“While I may be relatively new to the art of basket making itself, I’ve always been a human rights activist,” says Eastern Band of Cherokee artist Shan Goshorn, who thinks the two concepts go well together. And judging from the reception her artistic statements are getting, she’s right. Goshorn is one of 16 artists tapped for a 2014 fellowship by the Native Arts and Cultures Foundation. The honor comes with a $20,000 grant.
“My work over the last 25 years has always addressed human rights issues, mostly those that affect Indian peoples today, but it wasn’t until 2008 that I made my first basket and 2011 until I got the hang of it and it really took off.”
When she was in her early 20s, Goshorn was commissioned by the Indian Arts and Crafts Board to illustrate about 20 pen and ink drawings of Cherokee basket designs. “By the time I got to number 16, I thought — you know what, I can do this and I can combine the process with issues of sovereignty.
“The first piece I did illustrated a tobacco compact between the Cherokee Nation and the State of Oklahoma over the problem of taxation of smoke shops on tribal lands. I took the piece and wove a traditional pattern called a spider’s web to show how tangled the agreement was. I left it deliberately unfinished because I wanted to show how the negotiations appeared. And it was a statement that worked as this one ended up in the National Museum of the American Indian.”
Her work has been displayed in many prestigious collections — the Smithsonian Institution, the Institute of American Indian Arts, the Museum of the Cherokee Indian, and the Department of the Interior. She has also won numerous awards from major competitions like the Grand Prize at Red Earth Indian Art Festival.
“While my work may invite controversy, my intent is to invite dialogue as a result of that controversy. The reason this works is that people are intrigued by the traditional shapes, colors, and patterns and become interested in learning more about what the basket has to say.”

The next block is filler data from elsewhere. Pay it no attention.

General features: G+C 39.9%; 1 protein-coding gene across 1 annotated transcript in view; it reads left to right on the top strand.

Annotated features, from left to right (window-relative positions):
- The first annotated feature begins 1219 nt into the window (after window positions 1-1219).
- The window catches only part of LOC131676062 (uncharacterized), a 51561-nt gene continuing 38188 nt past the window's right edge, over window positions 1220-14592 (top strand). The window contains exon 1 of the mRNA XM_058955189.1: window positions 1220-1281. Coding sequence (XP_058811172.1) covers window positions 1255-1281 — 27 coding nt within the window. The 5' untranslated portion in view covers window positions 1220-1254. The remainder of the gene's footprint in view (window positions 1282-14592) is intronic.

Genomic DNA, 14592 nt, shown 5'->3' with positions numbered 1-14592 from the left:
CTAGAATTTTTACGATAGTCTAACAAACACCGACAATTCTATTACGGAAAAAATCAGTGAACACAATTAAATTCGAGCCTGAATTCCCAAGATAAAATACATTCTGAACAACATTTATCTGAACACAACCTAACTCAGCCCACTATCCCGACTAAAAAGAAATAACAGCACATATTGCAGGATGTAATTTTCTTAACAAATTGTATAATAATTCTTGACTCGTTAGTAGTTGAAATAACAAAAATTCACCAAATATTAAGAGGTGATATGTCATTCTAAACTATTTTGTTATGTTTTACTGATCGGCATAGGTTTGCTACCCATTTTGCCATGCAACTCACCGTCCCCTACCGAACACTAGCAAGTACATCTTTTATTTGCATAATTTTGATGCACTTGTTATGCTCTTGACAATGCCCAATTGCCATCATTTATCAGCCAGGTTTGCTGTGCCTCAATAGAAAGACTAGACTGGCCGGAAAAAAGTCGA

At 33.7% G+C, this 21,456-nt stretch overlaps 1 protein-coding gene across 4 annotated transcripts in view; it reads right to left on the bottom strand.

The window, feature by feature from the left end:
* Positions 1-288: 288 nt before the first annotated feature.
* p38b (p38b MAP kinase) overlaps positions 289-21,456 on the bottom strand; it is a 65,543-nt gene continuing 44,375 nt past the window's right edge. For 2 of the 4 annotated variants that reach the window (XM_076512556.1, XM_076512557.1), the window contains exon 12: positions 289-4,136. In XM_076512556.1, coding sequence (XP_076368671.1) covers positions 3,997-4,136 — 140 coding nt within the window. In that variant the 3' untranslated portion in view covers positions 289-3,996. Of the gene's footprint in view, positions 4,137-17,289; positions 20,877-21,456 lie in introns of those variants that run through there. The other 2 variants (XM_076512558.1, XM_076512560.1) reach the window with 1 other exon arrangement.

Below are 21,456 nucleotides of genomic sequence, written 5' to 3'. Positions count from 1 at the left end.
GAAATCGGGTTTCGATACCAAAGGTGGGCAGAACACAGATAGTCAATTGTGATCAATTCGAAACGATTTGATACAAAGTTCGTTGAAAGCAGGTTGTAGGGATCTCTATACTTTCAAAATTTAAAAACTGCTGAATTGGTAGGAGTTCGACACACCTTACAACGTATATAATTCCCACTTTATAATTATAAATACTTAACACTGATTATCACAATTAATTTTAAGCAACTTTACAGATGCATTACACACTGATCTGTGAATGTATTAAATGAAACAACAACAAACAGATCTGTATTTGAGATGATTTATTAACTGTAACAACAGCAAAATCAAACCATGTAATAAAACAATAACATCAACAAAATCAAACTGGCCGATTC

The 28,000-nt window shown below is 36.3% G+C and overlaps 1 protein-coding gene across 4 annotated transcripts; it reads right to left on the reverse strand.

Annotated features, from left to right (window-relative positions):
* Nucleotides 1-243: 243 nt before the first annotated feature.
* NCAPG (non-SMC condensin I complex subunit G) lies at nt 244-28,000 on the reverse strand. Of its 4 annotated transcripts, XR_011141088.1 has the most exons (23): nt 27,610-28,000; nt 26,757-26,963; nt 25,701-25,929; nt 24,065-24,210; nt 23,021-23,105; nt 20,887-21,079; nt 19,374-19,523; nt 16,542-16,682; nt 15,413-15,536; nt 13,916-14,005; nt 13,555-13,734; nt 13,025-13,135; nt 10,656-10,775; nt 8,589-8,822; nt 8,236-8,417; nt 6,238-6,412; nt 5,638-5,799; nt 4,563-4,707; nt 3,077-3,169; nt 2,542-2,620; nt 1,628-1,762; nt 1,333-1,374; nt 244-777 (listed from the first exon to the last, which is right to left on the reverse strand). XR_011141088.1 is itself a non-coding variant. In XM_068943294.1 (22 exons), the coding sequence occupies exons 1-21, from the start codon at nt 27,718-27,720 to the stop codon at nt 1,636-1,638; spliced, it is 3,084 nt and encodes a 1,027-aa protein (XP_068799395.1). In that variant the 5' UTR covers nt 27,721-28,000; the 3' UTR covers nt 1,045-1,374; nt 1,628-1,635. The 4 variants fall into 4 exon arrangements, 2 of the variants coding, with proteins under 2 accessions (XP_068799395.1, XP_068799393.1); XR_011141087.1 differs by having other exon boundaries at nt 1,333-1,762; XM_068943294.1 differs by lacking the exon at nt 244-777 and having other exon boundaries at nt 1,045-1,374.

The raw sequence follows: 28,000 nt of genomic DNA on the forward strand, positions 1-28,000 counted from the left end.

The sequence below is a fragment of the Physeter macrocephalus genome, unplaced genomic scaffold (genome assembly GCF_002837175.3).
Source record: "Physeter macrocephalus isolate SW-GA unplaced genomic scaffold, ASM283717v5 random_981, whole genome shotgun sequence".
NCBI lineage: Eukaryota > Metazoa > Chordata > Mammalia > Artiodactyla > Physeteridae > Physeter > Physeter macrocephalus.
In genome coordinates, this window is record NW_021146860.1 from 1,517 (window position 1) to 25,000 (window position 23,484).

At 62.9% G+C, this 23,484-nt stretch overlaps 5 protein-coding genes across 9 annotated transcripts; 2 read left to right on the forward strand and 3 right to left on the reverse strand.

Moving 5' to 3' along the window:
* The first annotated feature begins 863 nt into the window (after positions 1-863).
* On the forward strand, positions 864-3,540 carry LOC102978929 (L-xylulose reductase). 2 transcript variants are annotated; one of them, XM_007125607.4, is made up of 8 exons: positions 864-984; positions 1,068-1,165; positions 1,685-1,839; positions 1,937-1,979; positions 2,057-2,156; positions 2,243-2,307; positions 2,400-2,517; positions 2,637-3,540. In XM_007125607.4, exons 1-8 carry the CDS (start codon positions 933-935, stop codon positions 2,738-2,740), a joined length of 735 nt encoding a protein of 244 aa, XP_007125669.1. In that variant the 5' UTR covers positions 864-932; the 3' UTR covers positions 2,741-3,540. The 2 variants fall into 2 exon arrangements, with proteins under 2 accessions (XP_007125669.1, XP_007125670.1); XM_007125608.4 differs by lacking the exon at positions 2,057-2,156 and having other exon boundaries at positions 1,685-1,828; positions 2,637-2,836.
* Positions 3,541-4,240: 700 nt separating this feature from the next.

And her baskets all contain a message, from that of Indian removal through the Trail of Tears to contemporary domestic violence — “Everything from concepts of Christianity to the use of our names and stereotypical images in commercials to a burden basket that includes the burdens Indian people have carried for decades.”
Goshorn calls her work "traditional contemporary" for a reason. “There’s an old saying that civilization is judged by the art it leaves behind. These paper baskets will last up to 200 years under the right conditions, but they’re not about longevity, they’re about creating dialogue now, engaging the viewer to lean in, see the piece, and understand some of the issues continuing to affect us today. Some people say, ‘get over it, that was 200 years ago,’ but these issues are still relevant in today’s society.”
Believing that “baskets are perfect vehicles for political statements” and fearless in her convictions, Goshorn creates her double-woven art by utilizing materials like reproductions of the Indian Removal Act of 1830; historical maps showing the downsizing of Cherokee lands, and student rosters from what she calls “educational genocide” that went on at Carlisle Boarding School.
One creation, titled Sealed Fate, is made of splints cut from paper printed with historical treaty documents aimed at removing Cherokee people from their homeland. The basket interior is woven from 95 pages — 14,000 signatures of tribal members — who disputed the legality of that document.
Attesting to her prowess as weaver of baskets, Goshorn says she is one of only a handful of Southeastern tribal artists who have mastered the double-weave or double-wall technique in which each basket is formed by an interior and exterior wall seamlessly woven together.
Instead of the traditional split river cane used to make baskets, she uses a wood pulp paper infused with commercial dyes, a process called giclee where images are generated from high resolution digital scans and printed with archival quality inks. She says that process has revolutionized her abilities. “Field gathering natural materials takes up a huge portion of time for traditional basketmakers, while my time is spent gathering historical research for my work which I hope will re-weave Indian history .”